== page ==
The West Coast is on fire right now. Record-shattering wildfires have been raging across California, Oregon, and Washington for weeks. Caused by an extreme heatwave, the fires have burned 3.9 million acres of land, destroyed over 3,000 homes, and killed 30 people. According to CNN, they are still weeks away from a potential end.
The raging flames are a glaring reminder of the catastrophic magnitude of the climate crisis. They are also a reminder to vote. In the first Presidential debate, Donald Trump was asked by moderator Chris Wallace whether "human pollution [and] greenhouse gas emissions" contribute to global warming. Trump replied with a dig at Californian forest management. "I think, to an extent, yes. But I also think we have to do better management of our forests. If that was cleaned, if that were - if you had forest management, good forest management, you wouldn't be getting those calls."
Here’s everything you need to know about the crisis, and how you can help those who are currently being affected.
What’s causing the wildfires?
High temperatures, dry conditions, lightning, paired with strong winds that fuel the flames means that California is particularly susceptible to wildfires. But often, the blame lies with us. In general, 95% of fires in the state are caused by human activity: The El Dorado Fire in Southern California's San Bernardino County, which has scorched 10,574 acres, was sparked mid-September by a pyrotechnic device used during a gender reveal party.
What about climate change?
Indeed, climate change and global warming are at the root of the problem. Rising temperatures are causing fires to become more common and severe. The area affected by wildfires in California has increased by 500 percent since the '70s, and it's only getting worse.
According to UCLA climate scientist Daniel Swain, due to human-caused climate change, temperature extremes are climbing higher, meaning the vegetation is drier, which affects fire behavior. Despite the shocking impact of the wildfires, Swain doesn't expect conditions to improve soon for California and other Western states. "Climate change has not just made the extreme heat waves that coincided with the fires worse. The bigger effect is the more subtle, long-term warming," he said.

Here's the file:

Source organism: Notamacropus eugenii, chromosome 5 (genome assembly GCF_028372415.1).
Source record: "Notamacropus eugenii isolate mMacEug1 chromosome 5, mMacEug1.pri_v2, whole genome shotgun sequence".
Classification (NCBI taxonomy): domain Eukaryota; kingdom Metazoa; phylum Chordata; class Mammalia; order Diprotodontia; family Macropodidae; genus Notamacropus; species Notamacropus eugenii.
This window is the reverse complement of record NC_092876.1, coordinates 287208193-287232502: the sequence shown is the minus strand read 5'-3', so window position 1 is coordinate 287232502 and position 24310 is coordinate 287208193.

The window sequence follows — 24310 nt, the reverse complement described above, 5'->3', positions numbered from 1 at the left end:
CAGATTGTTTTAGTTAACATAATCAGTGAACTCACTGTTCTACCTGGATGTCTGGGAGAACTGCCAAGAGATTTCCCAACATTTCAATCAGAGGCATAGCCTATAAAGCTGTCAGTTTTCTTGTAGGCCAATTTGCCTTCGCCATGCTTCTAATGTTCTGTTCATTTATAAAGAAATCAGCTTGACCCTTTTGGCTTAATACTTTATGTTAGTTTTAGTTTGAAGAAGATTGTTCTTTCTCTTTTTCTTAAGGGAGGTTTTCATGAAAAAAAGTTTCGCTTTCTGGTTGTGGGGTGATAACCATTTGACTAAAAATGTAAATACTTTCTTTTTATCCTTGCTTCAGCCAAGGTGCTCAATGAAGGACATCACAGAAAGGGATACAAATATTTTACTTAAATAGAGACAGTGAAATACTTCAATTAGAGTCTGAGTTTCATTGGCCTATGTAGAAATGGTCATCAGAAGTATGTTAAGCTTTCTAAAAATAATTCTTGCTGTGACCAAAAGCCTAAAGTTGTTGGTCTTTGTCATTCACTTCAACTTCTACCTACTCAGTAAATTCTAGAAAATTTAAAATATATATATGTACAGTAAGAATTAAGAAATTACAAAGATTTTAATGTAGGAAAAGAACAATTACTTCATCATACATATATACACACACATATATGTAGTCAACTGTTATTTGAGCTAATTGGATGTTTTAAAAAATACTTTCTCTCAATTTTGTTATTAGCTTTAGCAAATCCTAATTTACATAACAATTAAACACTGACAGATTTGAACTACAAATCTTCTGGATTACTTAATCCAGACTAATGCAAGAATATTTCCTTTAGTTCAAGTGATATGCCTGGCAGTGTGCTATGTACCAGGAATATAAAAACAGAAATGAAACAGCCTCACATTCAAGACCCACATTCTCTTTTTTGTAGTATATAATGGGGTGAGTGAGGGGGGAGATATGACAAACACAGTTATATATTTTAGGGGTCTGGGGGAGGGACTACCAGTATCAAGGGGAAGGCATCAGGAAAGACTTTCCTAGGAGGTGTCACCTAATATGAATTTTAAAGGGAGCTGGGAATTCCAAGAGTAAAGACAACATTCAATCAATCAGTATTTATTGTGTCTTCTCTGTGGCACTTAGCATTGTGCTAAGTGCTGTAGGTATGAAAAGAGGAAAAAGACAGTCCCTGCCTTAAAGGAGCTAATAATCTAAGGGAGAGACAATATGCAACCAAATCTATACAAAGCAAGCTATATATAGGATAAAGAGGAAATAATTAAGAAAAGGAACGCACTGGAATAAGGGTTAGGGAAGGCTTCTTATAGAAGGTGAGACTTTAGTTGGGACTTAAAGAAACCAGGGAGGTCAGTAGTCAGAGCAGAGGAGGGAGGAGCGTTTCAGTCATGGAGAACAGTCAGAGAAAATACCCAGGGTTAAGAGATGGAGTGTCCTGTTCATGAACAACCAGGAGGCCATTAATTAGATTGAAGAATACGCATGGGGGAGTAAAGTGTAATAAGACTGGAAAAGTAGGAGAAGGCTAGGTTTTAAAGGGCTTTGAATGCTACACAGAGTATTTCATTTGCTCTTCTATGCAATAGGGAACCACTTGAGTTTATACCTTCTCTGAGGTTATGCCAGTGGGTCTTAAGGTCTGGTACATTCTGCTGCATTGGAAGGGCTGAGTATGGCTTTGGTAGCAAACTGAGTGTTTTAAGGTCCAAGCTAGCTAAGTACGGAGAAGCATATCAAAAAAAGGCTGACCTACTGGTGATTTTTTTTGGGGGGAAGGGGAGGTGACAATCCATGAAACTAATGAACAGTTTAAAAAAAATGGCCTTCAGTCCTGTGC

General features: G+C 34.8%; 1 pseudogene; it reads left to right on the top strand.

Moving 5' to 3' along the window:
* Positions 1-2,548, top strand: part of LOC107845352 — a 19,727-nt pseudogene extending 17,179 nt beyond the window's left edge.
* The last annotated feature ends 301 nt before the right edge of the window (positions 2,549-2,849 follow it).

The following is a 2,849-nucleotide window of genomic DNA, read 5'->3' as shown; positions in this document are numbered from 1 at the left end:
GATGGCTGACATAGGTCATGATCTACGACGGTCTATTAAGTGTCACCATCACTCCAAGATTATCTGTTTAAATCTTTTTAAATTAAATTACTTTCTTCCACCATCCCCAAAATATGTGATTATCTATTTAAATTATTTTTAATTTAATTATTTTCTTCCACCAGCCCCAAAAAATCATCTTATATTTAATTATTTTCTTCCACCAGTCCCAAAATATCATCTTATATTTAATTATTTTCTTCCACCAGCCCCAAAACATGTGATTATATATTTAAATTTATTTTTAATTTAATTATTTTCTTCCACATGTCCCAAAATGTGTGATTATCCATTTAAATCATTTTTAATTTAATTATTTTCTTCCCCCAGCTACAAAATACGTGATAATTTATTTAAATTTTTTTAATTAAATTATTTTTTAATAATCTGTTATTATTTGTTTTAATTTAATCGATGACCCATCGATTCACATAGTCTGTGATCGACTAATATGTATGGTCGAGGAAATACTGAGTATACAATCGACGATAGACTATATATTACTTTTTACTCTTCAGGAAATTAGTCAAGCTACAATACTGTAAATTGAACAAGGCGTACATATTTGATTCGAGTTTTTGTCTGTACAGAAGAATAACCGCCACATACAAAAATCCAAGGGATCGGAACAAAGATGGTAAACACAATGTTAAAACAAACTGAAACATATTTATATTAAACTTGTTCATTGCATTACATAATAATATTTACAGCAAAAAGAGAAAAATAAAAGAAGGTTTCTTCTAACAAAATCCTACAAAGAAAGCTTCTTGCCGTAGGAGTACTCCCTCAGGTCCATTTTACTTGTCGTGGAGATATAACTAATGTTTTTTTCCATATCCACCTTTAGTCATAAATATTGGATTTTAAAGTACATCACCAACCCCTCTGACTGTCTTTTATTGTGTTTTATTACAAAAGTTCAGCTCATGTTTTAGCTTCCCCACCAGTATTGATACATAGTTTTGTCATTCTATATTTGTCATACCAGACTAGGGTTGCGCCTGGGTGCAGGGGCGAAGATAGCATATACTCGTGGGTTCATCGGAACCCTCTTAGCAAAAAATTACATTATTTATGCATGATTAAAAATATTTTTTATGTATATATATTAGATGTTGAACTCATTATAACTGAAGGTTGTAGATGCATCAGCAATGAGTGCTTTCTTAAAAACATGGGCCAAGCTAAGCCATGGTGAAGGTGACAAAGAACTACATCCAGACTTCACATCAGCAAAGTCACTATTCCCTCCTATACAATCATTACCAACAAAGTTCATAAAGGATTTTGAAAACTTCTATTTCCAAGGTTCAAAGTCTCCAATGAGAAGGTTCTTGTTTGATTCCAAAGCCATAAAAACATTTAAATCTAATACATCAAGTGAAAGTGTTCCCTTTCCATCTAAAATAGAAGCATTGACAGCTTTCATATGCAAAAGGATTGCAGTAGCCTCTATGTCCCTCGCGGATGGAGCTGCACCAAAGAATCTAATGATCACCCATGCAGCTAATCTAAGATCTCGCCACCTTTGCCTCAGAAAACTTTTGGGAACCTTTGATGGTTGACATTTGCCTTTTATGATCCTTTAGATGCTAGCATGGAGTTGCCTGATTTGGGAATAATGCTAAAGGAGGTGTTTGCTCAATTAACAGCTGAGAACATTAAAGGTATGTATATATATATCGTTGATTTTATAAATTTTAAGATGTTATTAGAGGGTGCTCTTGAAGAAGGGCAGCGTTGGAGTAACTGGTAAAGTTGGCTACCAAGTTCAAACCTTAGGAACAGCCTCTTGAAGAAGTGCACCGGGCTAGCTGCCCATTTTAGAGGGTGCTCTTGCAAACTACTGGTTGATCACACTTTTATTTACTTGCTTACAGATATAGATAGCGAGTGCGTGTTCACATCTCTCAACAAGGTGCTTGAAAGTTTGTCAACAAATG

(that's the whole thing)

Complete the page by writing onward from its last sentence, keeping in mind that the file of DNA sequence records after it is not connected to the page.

California Governor Gavin Newsom echoed this concern. “CA has invested more in wildfire prevention than any time in our history. But it’s not enough. We need action at EVERY level. CA cannot do this alone," he wrote on Twitter.
How can you help?
There are several funds where you can donate to help victims of the wildfires and help support the thousands of firefighters putting their lives on the line.
The United Way of Northern California offers emergency grants to those who have lost their homes as a result of the fires.
The Los Angeles County Fire Department is also accepting donations to support firefighters and paramedics who are on the frontline.
You can also help those affected by donating to Save the Children, whose emergency response team and local program staff are mobilizing to deliver critical emergency relief supplies to children and families in Central Valley, California, and southern Washington.
Former President Barack Obama has also issued an important reminder that the best way to enact real change in the fight against climate change is to make your voice count in the coming elections. Taking to Instagram he wrote, "the fires across the west coast are just the latest examples of the very real ways our changing climate is changing our communities. Protecting our planet is on the ballot. Vote like your life depends on it — because it does."